Weddings are giant events with lots of people, many moving parts, and little room for error. When I'm responsible for the ideal wedding photography, I like having a plan and having a checklist to make sure that I’m not forgetting anything so I can be free to be creative for my clients. Much of work I put in for a wedding will be done before I start taking any pictures.
Here are some of the things on my pre-wedding checklist:
1. Get the vision
I want to know what is important to my clients on their wedding day. I want to know the type of event they are having. Is it formal? Is it casual? What is the atmosphere going to be like? Who are the important people? Are there any special or unconventional moments planned? I want to be prepared to capture the wedding the way my clients want to see it.
It’s important to know when everything is happening. I need to know when to show up, where the bride is getting ready, where the groom is getting ready, when they are going to first see each other, and how much time we have before the ceremony. I need to know the order of the ceremony and about how long it’s going to take so I can be positioned to get all the important moments. I need to know how long I have to take family photos, bridal party photos, and bridal portraits. I also want to know where the sun is going to be if we are doing those portraits outside. I need to know the timing for the reception and the general order of events.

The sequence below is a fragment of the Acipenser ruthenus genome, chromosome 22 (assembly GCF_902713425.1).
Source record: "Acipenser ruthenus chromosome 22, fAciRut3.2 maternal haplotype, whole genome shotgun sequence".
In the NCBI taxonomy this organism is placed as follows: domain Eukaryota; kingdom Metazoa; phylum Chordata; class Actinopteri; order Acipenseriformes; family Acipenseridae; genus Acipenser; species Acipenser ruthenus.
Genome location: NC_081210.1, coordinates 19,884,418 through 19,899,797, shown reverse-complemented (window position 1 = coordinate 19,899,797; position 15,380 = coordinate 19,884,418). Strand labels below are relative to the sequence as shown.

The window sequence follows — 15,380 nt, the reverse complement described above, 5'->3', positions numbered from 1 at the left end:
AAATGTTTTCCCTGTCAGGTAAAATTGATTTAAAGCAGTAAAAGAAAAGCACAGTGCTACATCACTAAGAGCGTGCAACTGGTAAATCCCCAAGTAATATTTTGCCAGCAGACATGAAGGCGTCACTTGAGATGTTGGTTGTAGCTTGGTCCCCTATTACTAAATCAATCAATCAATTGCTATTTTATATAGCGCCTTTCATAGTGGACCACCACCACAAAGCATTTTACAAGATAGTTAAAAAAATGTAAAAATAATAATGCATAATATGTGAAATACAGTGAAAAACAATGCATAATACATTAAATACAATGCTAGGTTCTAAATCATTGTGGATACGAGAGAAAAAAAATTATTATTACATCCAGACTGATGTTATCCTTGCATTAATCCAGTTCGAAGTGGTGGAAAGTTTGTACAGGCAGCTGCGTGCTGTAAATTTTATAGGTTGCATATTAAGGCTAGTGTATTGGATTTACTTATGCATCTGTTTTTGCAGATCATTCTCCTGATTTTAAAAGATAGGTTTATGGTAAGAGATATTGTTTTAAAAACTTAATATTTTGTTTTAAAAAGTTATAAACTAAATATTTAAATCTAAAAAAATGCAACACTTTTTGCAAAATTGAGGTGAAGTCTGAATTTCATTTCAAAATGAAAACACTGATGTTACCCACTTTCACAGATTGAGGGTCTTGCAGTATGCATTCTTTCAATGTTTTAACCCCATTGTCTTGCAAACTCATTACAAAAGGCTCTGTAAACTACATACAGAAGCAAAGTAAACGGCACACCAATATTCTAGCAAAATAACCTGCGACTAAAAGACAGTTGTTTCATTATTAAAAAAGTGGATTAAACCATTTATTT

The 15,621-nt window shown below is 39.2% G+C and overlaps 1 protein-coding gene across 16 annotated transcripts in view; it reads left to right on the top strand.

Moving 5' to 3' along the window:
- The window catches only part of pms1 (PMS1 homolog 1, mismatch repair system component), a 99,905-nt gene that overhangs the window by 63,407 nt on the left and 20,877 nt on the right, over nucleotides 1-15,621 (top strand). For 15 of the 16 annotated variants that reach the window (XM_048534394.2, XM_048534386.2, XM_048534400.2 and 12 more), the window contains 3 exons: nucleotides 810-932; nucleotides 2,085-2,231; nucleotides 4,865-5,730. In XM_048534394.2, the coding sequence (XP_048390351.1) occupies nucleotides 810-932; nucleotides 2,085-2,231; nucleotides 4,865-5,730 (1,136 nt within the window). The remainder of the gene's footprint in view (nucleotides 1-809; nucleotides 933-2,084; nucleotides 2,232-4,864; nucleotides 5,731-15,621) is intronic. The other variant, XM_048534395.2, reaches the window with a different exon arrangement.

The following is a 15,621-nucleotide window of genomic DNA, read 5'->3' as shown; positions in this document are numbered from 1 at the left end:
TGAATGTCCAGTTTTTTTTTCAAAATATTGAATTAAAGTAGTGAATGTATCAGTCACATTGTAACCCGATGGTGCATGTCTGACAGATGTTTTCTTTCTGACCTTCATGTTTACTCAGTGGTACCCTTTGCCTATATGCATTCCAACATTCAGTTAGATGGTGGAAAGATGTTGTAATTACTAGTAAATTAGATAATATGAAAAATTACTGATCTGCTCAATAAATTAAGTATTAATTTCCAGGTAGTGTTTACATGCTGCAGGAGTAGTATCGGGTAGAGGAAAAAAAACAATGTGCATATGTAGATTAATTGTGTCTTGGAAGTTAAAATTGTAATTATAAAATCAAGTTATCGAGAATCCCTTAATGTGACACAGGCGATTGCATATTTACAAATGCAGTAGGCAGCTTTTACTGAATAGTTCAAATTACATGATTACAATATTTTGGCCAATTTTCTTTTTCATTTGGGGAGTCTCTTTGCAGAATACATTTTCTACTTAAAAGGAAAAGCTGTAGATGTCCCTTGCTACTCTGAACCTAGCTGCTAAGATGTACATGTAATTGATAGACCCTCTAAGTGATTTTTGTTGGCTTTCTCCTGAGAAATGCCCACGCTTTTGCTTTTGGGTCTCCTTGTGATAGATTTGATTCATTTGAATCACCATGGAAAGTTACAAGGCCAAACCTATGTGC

3. Contact information
If someone is running late or plans have changed, the best way to know these things is to be in touch with the important players on a wedding day. Having cell phone numbers for the bride, groom, best man, maid of honor and wedding planner is very helpful. And I want these people to have my cell phone number as well. It’s important to have addresses for every place I need to be that day and to make sure my GPS can find them.
4. Shot list
I typically only have a shot list for the family and formal photos at a wedding. I have my clients fill this out in advance with names and relations. I will order the photos in advance of the wedding so that they are done quickly and efficiently. My client will discuss with me if anybody should not be in the photos, like ex-spouses or stepparents. I don’t have shot lists for any other part of the day because I like to have some freedom to be creative and not to just be checking shots off a list.
5. Equipment list
The night before a wedding I will look over my equipment checklist to make sure I have everything I need. I will also make sure my batteries are charged up, my memory cards are formatted, and my cameras are time-synced and set to the right file formats.
6. Other considerations
If I have a second shooter , I follow up to make sure they know when and where they need to be and what the day will look like. If I have never been to the location, I may want to scope it out a few days in advance or get there a little early so I know where I will bring the couple for portraits or what kind of space we have for family portraits. If I will need electricity for anything, I check that out in advance too or bring a battery pack.
Come back to the Bluprint blog on Monday for more wedding photography tips. We'll share some advice for working with a high-strung bride (aka bridezilla).